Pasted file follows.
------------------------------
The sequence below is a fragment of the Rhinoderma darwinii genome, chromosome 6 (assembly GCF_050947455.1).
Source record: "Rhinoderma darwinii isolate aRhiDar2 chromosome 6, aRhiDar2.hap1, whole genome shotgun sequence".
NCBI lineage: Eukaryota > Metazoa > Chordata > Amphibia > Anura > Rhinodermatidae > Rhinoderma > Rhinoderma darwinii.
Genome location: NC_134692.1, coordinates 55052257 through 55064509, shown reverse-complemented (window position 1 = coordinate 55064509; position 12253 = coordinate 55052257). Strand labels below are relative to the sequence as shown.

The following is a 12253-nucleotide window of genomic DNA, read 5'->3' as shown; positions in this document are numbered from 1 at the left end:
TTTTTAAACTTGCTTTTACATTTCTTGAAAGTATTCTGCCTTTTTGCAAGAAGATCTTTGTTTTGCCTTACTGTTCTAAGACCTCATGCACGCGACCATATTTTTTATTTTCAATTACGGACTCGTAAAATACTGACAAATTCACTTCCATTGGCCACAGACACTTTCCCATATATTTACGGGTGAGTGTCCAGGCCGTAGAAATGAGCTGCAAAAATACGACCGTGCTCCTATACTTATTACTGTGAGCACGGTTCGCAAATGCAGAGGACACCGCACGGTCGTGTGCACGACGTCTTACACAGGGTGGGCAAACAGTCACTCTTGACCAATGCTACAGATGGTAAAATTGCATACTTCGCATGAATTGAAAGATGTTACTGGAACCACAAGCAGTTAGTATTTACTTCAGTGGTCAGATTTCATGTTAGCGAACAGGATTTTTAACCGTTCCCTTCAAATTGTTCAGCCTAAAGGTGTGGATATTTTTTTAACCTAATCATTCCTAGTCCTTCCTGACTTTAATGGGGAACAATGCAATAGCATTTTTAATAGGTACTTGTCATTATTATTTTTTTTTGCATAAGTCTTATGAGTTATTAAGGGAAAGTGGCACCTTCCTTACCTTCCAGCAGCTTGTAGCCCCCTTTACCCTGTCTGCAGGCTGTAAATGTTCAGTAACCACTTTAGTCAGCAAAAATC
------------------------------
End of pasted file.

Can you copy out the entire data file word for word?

The sequence below is a fragment of the Rhinoderma darwinii genome, chromosome 6 (assembly GCF_050947455.1).
Source record: "Rhinoderma darwinii isolate aRhiDar2 chromosome 6, aRhiDar2.hap1, whole genome shotgun sequence".
NCBI lineage: Eukaryota > Metazoa > Chordata > Amphibia > Anura > Rhinodermatidae > Rhinoderma > Rhinoderma darwinii.
Genome location: NC_134692.1, coordinates 55052257 through 55064509, shown reverse-complemented (window position 1 = coordinate 55064509; position 12253 = coordinate 55052257). Strand labels below are relative to the sequence as shown.

The following is a 12253-nucleotide window of genomic DNA, read 5'->3' as shown; positions in this document are numbered from 1 at the left end:
TTTTTAAACTTGCTTTTACATTTCTTGAAAGTATTCTGCCTTTTTGCAAGAAGATCTTTGTTTTGCCTTACTGTTCTAAGACCTCATGCACGCGACCATATTTTTTATTTTCAATTACGGACTCGTAAAATACTGACAAATTCACTTCCATTGGCCACAGACACTTTCCCATATATTTACGGGTGAGTGTCCAGGCCGTAGAAATGAGCTGCAAAAATACGACCGTGCTCCTATACTTATTACTGTGAGCACGGTTCGCAAATGCAGAGGACACCGCACGGTCGTGTGCACGACGTCTTACACAGGGTGGGCAAACAGTCACTCTTGACCAATGCTACAGATGGTAAAATTGCATACTTCGCATGAATTGAAAGATGTTACTGGAACCACAAGCAGTTAGTATTTACTTCAGTGGTCAGATTTCATGTTAGCGAACAGGATTTTTAACCGTTCCCTTCAAATTGTTCAGCCTAAAGGTGTGGATATTTTTTTAACCTAATCATTCCTAGTCCTTCCTGACTTTAATGGGGAACAATGCAATAGCATTTTTAATAGGTACTTGTCATTATTATTTTTTTTTGCATAAGTCTTATGAGTTATTAAGGGAAAGTGGCACCTTCCTTACCTTCCAGCAGCTTGTAGCCCCCTTTACCCTGTCTGCAGGCTGTAAATGTTCAGTAACCACTTTAGTCAGCAAAAATC